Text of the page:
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Elizabeth Combs
Noodle Expert Member

March 10, 2021

What is the right level of theory and business for me?

I am currently a master’s student in data science, but I was not always sure which degree I wanted to pursue. While not all positions require advanced degrees, data-related graduate study is growing in popularity, and more industry positions are listing these advanced degrees as a preferred qualification. With increased popularity comes increased specialization, so which degree is right for you?

Everyone’s decision is (and should be) made differently, but I wanted to share my own experience with selecting whether and what type of graduate degree I would pursue. After taking a few massive open online courses (MOOC), participating in an incubator program, and researching certificate programs, I realized that I still wanted to pursue an advanced degree program that would offer more structure. In the meantime, I enjoyed working within research and business, which gave me a deeper understanding of why data science might be the right fit for me.

Since I majored in statistics during my undergraduate studies, I thought an M.S. in Statistics might be a natural choice to continue developing a deeper understanding of the field. With its emphasis on the theory behind statistical methods and probability, graduate coursework could be invaluable to the deployment of practical applications today. Because data career paths are still being developed there may be an added benefit to statistics degrees that allow for more varied roles involving data.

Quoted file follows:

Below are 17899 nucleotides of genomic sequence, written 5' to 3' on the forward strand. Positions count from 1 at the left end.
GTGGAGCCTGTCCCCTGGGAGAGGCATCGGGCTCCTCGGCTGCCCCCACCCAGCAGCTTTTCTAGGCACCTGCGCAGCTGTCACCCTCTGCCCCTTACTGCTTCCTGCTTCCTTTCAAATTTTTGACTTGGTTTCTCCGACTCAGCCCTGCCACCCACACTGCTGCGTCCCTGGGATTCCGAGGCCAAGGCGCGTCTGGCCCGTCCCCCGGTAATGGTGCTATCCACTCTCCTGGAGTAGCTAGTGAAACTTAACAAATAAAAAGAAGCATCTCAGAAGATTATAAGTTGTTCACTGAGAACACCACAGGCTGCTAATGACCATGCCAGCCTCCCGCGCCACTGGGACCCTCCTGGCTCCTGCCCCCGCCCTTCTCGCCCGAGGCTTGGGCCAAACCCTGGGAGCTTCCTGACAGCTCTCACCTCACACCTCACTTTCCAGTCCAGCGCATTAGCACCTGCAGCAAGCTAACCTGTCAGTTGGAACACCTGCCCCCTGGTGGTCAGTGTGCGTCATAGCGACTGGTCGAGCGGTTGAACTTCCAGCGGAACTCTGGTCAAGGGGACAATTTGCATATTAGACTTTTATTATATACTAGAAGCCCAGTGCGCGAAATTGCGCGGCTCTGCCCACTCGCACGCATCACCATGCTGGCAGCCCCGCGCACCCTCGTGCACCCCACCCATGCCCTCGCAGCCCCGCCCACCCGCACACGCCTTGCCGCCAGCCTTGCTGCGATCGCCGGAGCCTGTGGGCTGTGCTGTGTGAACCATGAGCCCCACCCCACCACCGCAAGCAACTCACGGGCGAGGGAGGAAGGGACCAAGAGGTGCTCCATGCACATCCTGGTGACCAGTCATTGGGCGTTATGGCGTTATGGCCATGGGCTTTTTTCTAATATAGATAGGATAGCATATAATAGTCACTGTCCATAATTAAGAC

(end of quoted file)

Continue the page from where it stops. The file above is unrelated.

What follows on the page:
Meanwhile, my experience in business roles between my undergraduate and graduate studies helped spark my interest in using data to tell a story for broad audiences. Therefore, I also researched more applied, analytics degrees in both data analytics and business analytics. While experience can vary by company, data analysts are generally expected to be slightly more autonomous and technical compared to business analysts who work directly with other departments. Compared to other careers in data, analytics often involves using data to find useful information and reporting findings in a digestible way often using visualization.

Data science sits somewhere in the middle of statistics and analytics with an additional component involving computer science. A data science degree program would offer me a taste of the different possible career paths of a data scientist: data engineer, machine learning engineer, research scientist, etc. Even though data science is a new field and we do not yet know exactly how the field will develop and what career opportunities it will provide, taking courses in a balanced mix of statistics, programming, and machine learning would provide me with a diverse toolkit, both business and technical, to tackle practical problems.

Of course, there is a lot of overlap between each of these programs, with skills in software, programming, mathematics, and statistics required by each of them. The great thing about the ubiquity of data today is that choosing one program over another does not automatically mean your career path is locked-in.

In summary, I considered the amount of business involvement as well as theoretical understanding I would be interested in learning and went from there!

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